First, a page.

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Kerry Seeks to Ease Gulf Concerns About Iran Nuclear Deal

  • Pamela Dockins

U.S. Secretary of State John Kerry walks to a meeting with Iranian Foreign Minister Mohammad Javad Zarif for a new round of nuclear negotiations Tuesday, March 3, 2015.

U.S. Secretary of State John Kerry walks to a meeting with Iranian Foreign Minister Mohammad Javad Zarif for a new round of nuclear negotiations Tuesday, March 3, 2015.

U.S. Secretary of State John Kerry is traveling Wednesday to Saudi Arabia, where he will try to assure Gulf Cooperation Council (GCC) members that an Iran nuclear deal would not lead to regional instability.

Kerry and GCC foreign ministers will meet on Thursday at the Riyadh Air Base. The group includes the United Arab Emirates, Bahrain, Oman, Qatar, Kuwait and Saudi Arabia. Later Thursday, Kerry will hold talks with Saudi King Salman at his ranch northwest of Riyadh, and meet other officials, including the country’s foreign and interior ministers.

Kerry’s meetings with Gulf officials come at a time when Iran nuclear negotiators are nearing a critical deadline. Iran and the five permanent members of the U.N. Security Council and Germany, the so-called P5 + 1 are working against a self-imposed March 31 deadline to reach a framework agreement.

The secretary will travel to Saudi Arabia from Montreux, Switzerland, where he is holding three days of nuclear related talks with Iranian Foreign Minister Mohammad Javad Zarif.

Regional Powers Jittery Over Potential Deal

In a Tuesday briefing, a senior State Department official said “obviously, the Gulf states are watching the negotiations very carefully.”

The official said the U.S. has been extremely “forward leaning” in trying to explain its Iran nuclear strategies.

“But also to explain that this is not going to change any of the other aspects of our approach to Iran in regard to the other things that are of concern to the Gulf,” the official added.

Gulf state officials have expressed concern that a nuclear deal with Iran, which would end sanctions related to its nuclear program, could bolster Iran’s economic clout and its Shi’ite Muslim influence in the region.

Israeli Prime Minister Benjamin Netanyahu voiced similar concerns in a Tuesday speech to a joint meeting of the U.S. Congress. He claimed that Iran now “dominates” four Arab capitals - Baghdad, Damascus, Beirut and Sana’a.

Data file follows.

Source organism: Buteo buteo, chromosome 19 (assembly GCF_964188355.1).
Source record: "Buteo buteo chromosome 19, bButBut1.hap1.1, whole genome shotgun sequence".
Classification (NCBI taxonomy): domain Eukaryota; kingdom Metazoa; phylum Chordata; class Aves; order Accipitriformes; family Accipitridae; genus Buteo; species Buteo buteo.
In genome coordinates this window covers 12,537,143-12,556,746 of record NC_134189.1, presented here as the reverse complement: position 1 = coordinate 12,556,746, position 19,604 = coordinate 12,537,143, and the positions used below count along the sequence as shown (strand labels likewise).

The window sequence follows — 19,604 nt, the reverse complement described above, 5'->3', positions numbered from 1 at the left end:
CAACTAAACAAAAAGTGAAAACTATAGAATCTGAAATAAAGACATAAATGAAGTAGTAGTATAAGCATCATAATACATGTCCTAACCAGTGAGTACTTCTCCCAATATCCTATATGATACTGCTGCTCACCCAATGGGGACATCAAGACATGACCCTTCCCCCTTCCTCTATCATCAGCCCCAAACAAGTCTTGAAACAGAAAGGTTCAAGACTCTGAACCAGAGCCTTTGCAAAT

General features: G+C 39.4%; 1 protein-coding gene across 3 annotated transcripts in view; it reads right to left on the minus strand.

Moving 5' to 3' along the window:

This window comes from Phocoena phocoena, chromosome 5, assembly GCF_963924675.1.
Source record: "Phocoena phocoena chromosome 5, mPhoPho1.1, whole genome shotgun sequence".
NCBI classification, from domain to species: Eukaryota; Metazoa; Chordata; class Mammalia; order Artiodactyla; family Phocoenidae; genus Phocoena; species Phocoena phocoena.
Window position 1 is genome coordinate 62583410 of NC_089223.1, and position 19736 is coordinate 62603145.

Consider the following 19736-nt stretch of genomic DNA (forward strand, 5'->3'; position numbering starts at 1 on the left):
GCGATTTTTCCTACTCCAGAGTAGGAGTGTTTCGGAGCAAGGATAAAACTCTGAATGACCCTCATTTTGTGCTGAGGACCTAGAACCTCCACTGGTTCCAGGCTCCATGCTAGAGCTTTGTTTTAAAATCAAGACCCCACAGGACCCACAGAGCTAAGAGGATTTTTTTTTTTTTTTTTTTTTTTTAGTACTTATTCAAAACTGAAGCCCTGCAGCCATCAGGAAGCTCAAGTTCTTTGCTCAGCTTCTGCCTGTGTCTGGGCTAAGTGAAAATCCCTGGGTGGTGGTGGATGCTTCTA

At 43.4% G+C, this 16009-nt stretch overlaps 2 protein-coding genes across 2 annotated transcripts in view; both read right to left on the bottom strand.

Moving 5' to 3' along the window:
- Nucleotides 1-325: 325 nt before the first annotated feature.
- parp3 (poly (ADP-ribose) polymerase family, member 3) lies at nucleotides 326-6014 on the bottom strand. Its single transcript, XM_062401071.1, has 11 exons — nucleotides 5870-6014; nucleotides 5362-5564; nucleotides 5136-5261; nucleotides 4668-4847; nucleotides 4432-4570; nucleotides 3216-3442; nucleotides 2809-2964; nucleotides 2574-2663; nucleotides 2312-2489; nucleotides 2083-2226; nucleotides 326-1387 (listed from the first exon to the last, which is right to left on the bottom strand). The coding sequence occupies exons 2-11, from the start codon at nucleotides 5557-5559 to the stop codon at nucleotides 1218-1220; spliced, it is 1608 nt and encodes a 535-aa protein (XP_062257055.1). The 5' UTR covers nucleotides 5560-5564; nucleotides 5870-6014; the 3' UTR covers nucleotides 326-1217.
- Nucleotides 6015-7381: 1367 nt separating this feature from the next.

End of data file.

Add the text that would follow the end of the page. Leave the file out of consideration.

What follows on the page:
“If Iran’s aggression is left unchecked, more will surely follow,” he said, as he laid out his opposition to an Iran nuclear deal.

The senior State Department official said regardless of nuclear developments, the U.S. will continue to “confront aggressively Iranian expansion in the region.”

Kerry, Zarif in Closed-Door Talks

The P5 + 1 negotiators are hoping to secure a final agreement by July 1 that would curb Iran’s paths to nuclear weapons. They are seeking a plan that includes limits on Tehran’s uranium enrichment levels.

During a break between sessions with Zarif, Kerry told reporters, “We’re working away, productively.”

Separately, Zarif said, "We are moving and we are talking to be able to make progress.”

Kerry, Gulf Leaders to Address Yemen’s Unrest

The senior State Department official said Kerry also will discuss Yemen’s unrest with Gulf officials. Shi'ite rebel Houthis seized control of the capital in January and placed U.S.-backed Sunni President Abed Rabbo Mansour Hadi under house arrest. Earlier this month, Mr. Hadi fled detention and went to a new base in the southern city of Aden.

The senior State Department official said U.S. ambassador to Yemen Matthew Tueller had a good meeting with the embattled president in Aden Monday. The official said Ambassador Tueller is establishing an office in Jeddeh, Saudi Arabia, “in order to be closer to the situation in Yemen.” In February, the U.S. suspended operations at its embassy in Sana’a, citing security concerns.

The official said Kerry and other officials will tell the GCC states that the U.S. believes the only way forward in Yemen is through a continuation of political negotiations that have been led by U.N. Secretary-General Ban Ki-moon and special envoy Jamal Benomar.

The U.N. has been working to get Yemen’s political parties to fully engage in talks. On Tuesday, Mr. Hadi suggested Riyadh as a possible venue for the resumption of the talks.

Concern about Islamic State in Iraq and Syria

Kerry and GCC state officials also are expected to discuss efforts to fight Islamic State militants in Iraq and Syria.

The senior State Department official said GCC states have been “strong partners” in efforts to combat IS, noting that Saudi Arabia had agreed to work with the U.S. in establishing a facility to train and equip Syria’s moderate opposition. The official said the facility will be launched in Saudi Arabia “in the coming months.”

After his talks in Saudi Arabia, Kerry is scheduled to meet with officials in London and Paris before returning to Washington.

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